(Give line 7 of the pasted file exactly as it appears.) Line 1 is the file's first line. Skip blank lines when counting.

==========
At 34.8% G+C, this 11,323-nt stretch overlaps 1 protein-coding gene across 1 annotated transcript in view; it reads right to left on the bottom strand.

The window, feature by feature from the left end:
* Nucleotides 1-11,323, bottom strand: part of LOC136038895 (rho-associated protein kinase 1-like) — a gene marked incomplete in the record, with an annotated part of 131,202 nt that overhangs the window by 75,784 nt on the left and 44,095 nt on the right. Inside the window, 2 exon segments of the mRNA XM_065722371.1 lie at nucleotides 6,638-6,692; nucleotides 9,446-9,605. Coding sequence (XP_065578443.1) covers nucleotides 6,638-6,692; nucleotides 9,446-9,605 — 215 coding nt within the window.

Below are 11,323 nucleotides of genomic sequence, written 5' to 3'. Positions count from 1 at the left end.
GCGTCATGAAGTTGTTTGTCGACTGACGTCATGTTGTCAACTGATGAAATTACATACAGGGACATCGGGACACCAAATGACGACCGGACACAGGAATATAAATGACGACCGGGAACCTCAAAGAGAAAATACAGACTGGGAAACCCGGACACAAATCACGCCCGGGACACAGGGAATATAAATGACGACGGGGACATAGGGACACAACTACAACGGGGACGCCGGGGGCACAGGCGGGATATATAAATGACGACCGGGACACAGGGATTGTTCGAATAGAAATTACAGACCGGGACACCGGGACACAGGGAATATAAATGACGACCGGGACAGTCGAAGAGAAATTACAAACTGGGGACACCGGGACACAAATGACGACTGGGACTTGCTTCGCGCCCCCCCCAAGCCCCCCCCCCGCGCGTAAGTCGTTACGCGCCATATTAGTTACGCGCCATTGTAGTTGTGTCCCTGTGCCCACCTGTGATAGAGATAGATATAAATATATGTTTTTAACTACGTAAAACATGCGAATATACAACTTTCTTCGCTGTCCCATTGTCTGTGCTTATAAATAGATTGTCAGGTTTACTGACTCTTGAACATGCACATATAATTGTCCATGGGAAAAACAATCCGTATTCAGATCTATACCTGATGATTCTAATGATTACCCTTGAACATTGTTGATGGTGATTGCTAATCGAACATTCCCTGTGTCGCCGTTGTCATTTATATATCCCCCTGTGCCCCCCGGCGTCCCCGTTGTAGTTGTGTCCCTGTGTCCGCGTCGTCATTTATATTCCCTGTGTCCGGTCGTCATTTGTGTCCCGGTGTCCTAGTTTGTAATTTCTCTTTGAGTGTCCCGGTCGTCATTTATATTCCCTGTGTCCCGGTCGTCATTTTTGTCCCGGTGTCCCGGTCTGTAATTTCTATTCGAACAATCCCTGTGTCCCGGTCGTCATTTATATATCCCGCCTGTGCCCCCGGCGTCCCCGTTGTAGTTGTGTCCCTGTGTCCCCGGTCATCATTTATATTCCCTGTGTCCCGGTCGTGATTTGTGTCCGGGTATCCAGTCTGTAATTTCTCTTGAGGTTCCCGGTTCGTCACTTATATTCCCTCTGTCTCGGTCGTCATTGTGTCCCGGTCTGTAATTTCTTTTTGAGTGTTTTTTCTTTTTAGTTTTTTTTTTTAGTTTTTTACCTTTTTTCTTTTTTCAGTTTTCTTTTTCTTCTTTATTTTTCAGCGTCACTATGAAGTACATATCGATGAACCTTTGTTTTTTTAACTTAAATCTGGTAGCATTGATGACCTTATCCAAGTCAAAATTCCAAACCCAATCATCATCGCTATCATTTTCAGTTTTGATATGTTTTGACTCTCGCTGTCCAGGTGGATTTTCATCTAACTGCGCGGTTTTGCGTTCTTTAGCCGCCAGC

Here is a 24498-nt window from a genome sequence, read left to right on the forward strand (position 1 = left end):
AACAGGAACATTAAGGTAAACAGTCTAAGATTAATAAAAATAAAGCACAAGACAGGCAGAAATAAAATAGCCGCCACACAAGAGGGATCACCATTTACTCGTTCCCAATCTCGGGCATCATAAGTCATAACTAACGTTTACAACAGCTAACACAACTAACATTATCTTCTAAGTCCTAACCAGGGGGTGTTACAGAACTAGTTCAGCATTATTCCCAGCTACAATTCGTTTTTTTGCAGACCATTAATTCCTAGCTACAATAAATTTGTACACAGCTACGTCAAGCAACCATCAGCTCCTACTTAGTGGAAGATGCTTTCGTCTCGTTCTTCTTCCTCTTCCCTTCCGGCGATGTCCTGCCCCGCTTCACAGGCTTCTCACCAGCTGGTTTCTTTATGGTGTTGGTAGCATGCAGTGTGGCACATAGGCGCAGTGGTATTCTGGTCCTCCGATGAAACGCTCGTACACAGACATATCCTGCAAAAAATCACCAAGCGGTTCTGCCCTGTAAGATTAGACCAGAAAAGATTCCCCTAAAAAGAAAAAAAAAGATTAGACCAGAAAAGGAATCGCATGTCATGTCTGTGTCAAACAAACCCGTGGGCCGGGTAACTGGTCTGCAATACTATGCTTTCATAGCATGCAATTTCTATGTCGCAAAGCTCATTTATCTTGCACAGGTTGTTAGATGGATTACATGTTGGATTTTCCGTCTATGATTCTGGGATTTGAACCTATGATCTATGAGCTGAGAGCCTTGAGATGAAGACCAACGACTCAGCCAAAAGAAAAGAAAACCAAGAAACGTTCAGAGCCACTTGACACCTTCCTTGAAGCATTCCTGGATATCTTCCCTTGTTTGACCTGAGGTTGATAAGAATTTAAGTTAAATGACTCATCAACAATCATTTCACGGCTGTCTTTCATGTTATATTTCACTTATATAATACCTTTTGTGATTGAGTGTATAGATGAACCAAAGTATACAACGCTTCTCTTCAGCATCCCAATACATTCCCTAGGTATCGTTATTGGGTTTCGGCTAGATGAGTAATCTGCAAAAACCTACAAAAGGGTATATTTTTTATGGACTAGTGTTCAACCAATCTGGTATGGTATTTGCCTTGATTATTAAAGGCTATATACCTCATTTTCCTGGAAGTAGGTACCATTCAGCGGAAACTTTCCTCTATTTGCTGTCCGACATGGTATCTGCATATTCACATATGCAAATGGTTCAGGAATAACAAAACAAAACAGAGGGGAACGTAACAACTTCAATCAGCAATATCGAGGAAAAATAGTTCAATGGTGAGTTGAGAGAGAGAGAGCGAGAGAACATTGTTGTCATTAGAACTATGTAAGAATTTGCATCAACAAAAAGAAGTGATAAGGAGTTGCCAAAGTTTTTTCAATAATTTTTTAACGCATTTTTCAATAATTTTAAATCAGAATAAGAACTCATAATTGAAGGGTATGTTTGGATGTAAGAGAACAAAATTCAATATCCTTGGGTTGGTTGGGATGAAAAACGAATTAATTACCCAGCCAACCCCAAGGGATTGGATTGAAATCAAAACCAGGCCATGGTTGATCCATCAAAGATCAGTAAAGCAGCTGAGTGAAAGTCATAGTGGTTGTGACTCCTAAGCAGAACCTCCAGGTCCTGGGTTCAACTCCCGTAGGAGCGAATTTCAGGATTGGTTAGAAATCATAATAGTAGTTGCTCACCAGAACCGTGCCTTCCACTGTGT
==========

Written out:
AACAGGAACATTAAGGTAAACAGTCTAAGATTAATAAAAATAAAGCACAAGACAGGCAGAAATAAAATAGCCGCCACACAAGAGGGATCACCATTTACTCGTTCCCAATCTCGGGCATCATAAGTCATAACTAACGTTTACAACAGCTAACACAACTAACATTATCTTCTAAGTCCTAACCAGGGGGTGTTACAGAACTAGTTCAGCATTATTCCCAGCTACAATTCGTTTTTTTGCAGACCATTAATTCCTAGCTACAATAAATTTGTACACAGCTACGTCAAGCAACCATCAGCTCCTACTTAGTGGAAGATGCTTTCGTCTCGTTCTTCTTCCTCTTCCCTTCCGGCGATGTCCTGCCCCGCTTCACAGGCTTCTCACCAGCTGGTTTCTTTATGGTGTTGGTAGCATGCAGTGTGGCACATAGGCGCAGTGGTATTCTGGTCCTCCGATGAAACGCTCGTACACAGACATATCCTGCAAAAAATCACCAAGCGGTTCTGCCCTGTAAGATTAGACCAGAAAAGATTCCCCTAAAAAGAAAAAAAAAGATTAGACCAGAAAAGGAATCGCATGTCATGTCTGTGTCAAACAAACCCGTGGGCCGGGTAACTGGTCTGCAATACTATGCTTTCATAGCATGCAATTTCTATGTCGCAAAGCTCATTTATCTTGCACAGGTTGTTAGATGGATTACATGTTGGATTTTCCGTCTATGATTCTGGGATTTGAACCTATGATCTATGAGCTGAGAGCCTTGAGATGAAGACCAACGACTCAGCCAAAAGAAAAGAAAACCAAGAAACGTTCAGAGCCACTTGACACCTTCCTTGAAGCATTCCTGGATATCTTCCCTTGTTTGACCTGAGGTTGATAAGAATTTAAGTTAAATGACTCATCAACAATCATTTCACGGCTGTCTTTCATGTTATATTTCACTTATATAATACCTTTTGTGATTGAGTGTATAGATGAACCAAAGTATACAACGCTTCTCTTCAGCATCCCAATACATTCCCTAGGTATCGTTATTGGGTTTCGGCTAGATGAGTAATCTGCAAAAACCTACAAAAGGGTATATTTTTTATGGACTAGTGTTCAACCAATCTGGTATGGTATTTGCCTTGATTATTAAAGGCTATATACCTCATTTTCCTGGAAGTAGGTACCATTCAGCGGAAACTTTCCTCTATTTGCTGTCCGACATGGTATCTGCATATTCACATATGCAAATGGTTCAGGAATAACAAAACAAAACAGAGGGGAACGTAACAACTTCAATCAGCAATATCGAGGAAAAATAGTTCAATGGTGAGTTGAGAGAGAGAGAGCGAGAGAACATTGTTGTCATTAGAACTATGTAAGAATTTGCATCAACAAAAAGAAGTGATAAGGAGTTGCCAAAGTTTTTTCAATAATTTTTTAACGCATTTTTCAATAATTTTAAATCAGAATAAGAACTCATAATTGAAGGGTATGTTTGGATGTAAGAGAACAAAATTCAATATCCTTGGGTTGGTTGGGATGAAAAACGAATTAATTACCCAGCCAACCCCAAGGGATTGGATTGAAATCAAAACCAGGCCATGGTTGATCCATCAAAGATCAGTAAAGCAGCTGAGTGAAAGTCATAGTGGTTGTGACTCCTAAGCAGAACCTCCAGGTCCTGGGTTCAACTCCCGTAGGAGCGAATTTCAGGATTGGTTAGAAATCATAATAGTAGTTGCTCACCAGAACCGTGCCTTCCACTGTGT